Technology offers new and improved ways to bolster trilateral trade relations between the three nations.
Despite strong bilateral ties between India, Israel and the UK, opportunities for trilateral trade have not been fully realised.
The UK Israel Tech Hub has generated 175 tech partnerships between UK and Israeli companies, worth an estimated $103 million.
The UK India Tech Hub was launched to support start-ups and entrepreneurs post the success of its UK-Israel counterpart.
As post-Brexit UK is looking for new ways to invest and trade with international markets, Israel and India together offer endless possibilities.
The strength of Israel's bilateral relationships with both the UK and India is well-known. From a friendship based on shared values, the UK-Israel trading relationship has grown rapidly in recent years, most notably in the technology sector. India-Israel ties have also developed since diplomatic relations were officially established in 1992, with deep cooperation on a strategic and trading level between the two countries, yet the opportunities for trilateral trade have not been fully realised. Since 2011, the amount of Israeli investment in the UK increased substantially following the establishment of a UK government scheme called the UK Israel Tech Hub, the first such hub in the world. The Tech Hub has generated 175 tech partnerships between UK and Israeli companies, worth an estimated $103 million (£85 million), which has helped boost the UK economy by an estimated $973 million (£800 million).
London has become a preferred location for expanding Israeli companies as a result of the prospects to raise capital, bringing hundreds of jobs for UK workers. Israeli companies have invested millions in south Wales, my home country, another attractive destination for business. The Tech Hub has also supported job growth in Israel by building a better skilled digital workforce.
Historically, the UK has been a favoured destination for global capital and last year, inward foreign direct investment reached record levels; a strong indicator that Britain's departure from the European Union sends a signal around the world that it is open and ready for trading in all corners of the globe. The Department of International Trade welcomed the news that the greatest growth from any country in the UK's foreign direct investment came from Indian investors, rising 321 per cent to $9.7 billion (£8 billion). Yet regulations in India have, in the past, restricted foreign investment, which is key to job creation and growth. Reports that the Indian Finance Ministry is considering ways to encourage foreign investors are welcome after foreign investment sank to a decade's low last year. The liberalisation of foreign direct investment rules is essential to attracting global players.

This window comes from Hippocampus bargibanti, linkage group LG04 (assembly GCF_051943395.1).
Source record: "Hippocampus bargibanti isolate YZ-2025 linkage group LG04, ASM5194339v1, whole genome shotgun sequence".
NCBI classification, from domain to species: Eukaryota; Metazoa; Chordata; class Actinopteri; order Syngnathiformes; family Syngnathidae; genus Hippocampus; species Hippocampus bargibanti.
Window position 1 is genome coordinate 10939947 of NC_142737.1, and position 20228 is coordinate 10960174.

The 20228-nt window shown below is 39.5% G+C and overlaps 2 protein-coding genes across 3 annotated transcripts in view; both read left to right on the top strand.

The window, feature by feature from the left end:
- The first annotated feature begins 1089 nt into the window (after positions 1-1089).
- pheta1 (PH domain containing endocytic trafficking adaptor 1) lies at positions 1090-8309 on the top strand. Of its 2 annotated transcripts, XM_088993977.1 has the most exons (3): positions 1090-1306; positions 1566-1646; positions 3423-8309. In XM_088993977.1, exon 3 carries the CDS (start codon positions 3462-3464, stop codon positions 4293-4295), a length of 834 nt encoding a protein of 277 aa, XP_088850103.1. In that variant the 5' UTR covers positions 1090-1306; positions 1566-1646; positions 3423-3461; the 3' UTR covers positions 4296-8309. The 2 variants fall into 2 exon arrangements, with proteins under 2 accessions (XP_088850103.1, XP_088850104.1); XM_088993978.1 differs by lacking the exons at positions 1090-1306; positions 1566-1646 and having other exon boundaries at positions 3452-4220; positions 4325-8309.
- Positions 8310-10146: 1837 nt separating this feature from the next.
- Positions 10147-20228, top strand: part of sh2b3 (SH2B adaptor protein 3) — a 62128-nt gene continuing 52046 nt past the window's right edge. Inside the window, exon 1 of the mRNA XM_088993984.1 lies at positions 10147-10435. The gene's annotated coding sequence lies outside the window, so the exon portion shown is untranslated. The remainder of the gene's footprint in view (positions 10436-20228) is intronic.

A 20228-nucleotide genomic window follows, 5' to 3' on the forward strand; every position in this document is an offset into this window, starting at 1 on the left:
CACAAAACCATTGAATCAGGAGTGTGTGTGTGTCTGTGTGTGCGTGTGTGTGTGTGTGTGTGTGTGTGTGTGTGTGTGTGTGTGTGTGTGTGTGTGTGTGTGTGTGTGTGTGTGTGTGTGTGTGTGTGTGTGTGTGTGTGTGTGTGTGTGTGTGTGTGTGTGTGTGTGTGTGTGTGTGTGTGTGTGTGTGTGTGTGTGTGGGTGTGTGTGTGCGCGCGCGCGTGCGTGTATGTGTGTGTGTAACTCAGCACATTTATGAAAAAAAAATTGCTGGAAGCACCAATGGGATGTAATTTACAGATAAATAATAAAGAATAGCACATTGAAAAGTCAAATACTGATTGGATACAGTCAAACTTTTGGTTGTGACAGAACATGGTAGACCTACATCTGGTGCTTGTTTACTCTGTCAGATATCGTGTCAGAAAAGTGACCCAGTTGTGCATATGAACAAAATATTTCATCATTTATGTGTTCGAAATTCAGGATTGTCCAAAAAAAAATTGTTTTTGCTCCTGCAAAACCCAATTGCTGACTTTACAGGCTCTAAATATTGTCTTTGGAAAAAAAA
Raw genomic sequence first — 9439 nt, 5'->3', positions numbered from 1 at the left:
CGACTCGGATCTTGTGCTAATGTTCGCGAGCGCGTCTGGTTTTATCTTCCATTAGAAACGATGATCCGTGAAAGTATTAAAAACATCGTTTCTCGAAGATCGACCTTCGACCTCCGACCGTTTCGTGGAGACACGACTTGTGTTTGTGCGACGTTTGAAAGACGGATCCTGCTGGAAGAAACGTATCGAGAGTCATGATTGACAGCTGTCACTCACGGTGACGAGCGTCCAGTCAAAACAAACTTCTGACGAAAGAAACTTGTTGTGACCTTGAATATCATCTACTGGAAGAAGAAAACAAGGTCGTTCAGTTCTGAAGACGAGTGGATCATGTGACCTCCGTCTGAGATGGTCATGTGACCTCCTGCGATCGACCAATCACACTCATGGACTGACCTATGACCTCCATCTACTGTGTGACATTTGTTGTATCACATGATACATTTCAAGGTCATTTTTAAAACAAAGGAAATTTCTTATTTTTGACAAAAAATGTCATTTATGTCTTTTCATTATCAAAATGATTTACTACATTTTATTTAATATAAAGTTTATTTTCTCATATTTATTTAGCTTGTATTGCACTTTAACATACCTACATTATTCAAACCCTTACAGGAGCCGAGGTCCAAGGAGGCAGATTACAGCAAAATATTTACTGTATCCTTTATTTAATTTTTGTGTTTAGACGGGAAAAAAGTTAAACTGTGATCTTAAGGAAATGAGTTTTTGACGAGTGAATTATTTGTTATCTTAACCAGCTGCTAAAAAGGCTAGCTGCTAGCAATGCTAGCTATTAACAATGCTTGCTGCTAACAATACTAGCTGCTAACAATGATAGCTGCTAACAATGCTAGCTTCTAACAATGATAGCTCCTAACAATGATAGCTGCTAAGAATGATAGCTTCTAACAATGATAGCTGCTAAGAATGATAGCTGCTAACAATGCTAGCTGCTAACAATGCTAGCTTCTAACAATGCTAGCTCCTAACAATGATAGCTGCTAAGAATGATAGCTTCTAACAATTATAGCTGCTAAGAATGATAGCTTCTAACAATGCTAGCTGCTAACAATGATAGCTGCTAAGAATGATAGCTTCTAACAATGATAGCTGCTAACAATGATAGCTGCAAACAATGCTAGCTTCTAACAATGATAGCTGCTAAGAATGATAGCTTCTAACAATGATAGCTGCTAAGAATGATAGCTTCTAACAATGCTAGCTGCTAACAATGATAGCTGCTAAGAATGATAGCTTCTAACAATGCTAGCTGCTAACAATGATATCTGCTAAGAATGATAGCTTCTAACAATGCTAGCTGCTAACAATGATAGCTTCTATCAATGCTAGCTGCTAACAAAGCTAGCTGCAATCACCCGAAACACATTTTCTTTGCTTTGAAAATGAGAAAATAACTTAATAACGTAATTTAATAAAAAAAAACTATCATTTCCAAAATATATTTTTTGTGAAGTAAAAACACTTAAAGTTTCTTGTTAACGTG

In April 2019, the UK India Tech Hub was launched in London to support start-ups and entrepreneurs - modelled on the successful UK-Israel equivalent. This is an important step in accelerating trade between the UK and India, developing the Indian tech ecosystem and facilitating sustainable economic growth and development. It is enormously significant that the UK chose to open its second hub in India, highlighting the growing synergy between the two countries.
Post-Brexit global Britain is more outward-looking than ever before. We want to invest and trade with international markets in new ways, and the untapped potential offered by Hyderabad, Mumbai and Delhi has for too long been overlooked. With Israel brought into the mix, the possibilities are endless. Israel's experience as the 'Start-up Nation' can assist with tackling obstacles India faces in facilitating innovation, and India's diverse economy presents great opportunities for investors and entrepreneurs alike. There is much to learn from the UK's approach to attracting foreign investment, and the three countries working together will serve all partners in a multitude of ways.
Stephen Crabb is the Conservative Party MP for Preseli Pembrokeshire in the UK.